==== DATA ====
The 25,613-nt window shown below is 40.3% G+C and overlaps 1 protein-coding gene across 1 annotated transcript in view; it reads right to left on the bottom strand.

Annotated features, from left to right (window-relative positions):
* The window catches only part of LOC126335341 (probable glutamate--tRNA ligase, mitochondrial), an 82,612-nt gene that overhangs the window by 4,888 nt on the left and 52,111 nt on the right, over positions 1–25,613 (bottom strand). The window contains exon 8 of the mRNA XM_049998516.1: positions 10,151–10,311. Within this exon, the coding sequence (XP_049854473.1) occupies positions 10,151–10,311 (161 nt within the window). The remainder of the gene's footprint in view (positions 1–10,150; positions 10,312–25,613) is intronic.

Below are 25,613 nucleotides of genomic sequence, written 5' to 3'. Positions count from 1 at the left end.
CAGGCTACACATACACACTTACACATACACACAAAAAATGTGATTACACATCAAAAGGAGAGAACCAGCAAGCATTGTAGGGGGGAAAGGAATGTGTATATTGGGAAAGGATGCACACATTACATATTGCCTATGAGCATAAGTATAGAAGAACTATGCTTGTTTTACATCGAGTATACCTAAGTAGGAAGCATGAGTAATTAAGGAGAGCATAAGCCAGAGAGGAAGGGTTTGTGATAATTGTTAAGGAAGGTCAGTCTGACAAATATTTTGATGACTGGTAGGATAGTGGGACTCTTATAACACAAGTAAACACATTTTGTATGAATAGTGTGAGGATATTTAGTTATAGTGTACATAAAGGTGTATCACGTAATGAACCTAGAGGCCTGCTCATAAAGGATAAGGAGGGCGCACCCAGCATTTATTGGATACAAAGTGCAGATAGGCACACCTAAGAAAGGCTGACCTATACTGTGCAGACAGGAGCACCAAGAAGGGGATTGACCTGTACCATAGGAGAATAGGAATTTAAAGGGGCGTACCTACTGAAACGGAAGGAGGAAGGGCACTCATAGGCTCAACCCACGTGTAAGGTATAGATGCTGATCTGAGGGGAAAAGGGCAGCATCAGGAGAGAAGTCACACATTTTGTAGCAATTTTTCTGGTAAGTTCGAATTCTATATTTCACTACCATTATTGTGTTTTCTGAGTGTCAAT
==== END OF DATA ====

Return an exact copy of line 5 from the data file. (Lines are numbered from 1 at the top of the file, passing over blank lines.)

CAGGCTACACATACACACTTACACATACACACAAAAAATGTGATTACACATCAAAAGGAGAGAACCAGCAAGCATTGTAGGGGGGAAAGGAATGTGTATATTGGGAAAGGATGCACACATTACATATTGCCTATGAGCATAAGTATAGAAGAACTATGCTTGTTTTACATCGAGTATACCTAAGTAGGAAGCATGAGTAATTAAGGAGAGCATAAGCCAGAGAGGAAGGGTTTGTGATAATTGTTAAGGAAGGTCAGTCTGACAAATATTTTGATGACTGGTAGGATAGTGGGACTCTTATAACACAAGTAAACACATTTTGTATGAATAGTGTGAGGATATTTAGTTATAGTGTACATAAAGGTGTATCACGTAATGAACCTAGAGGCCTGCTCATAAAGGATAAGGAGGGCGCACCCAGCATTTATTGGATACAAAGTGCAGATAGGCACACCTAAGAAAGGCTGACCTATACTGTGCAGACAGGAGCACCAAGAAGGGGATTGACCTGTACCATAGGAGAATAGGAATTTAAAGGGGCGTACCTACTGAAACGGAAGGAGGAAGGGCACTCATAGGCTCAACCCACGTGTAAGGTATAGATGCTGATCTGAGGGGAAAAGGGCAGCATCAGGAGAGAAGTCACACATTTTGTAGCAATTTTTCTGGTAAGTTCGAATTCTATATTTCACTACCATTATTGTGTTTTCTGAGTGTCAAT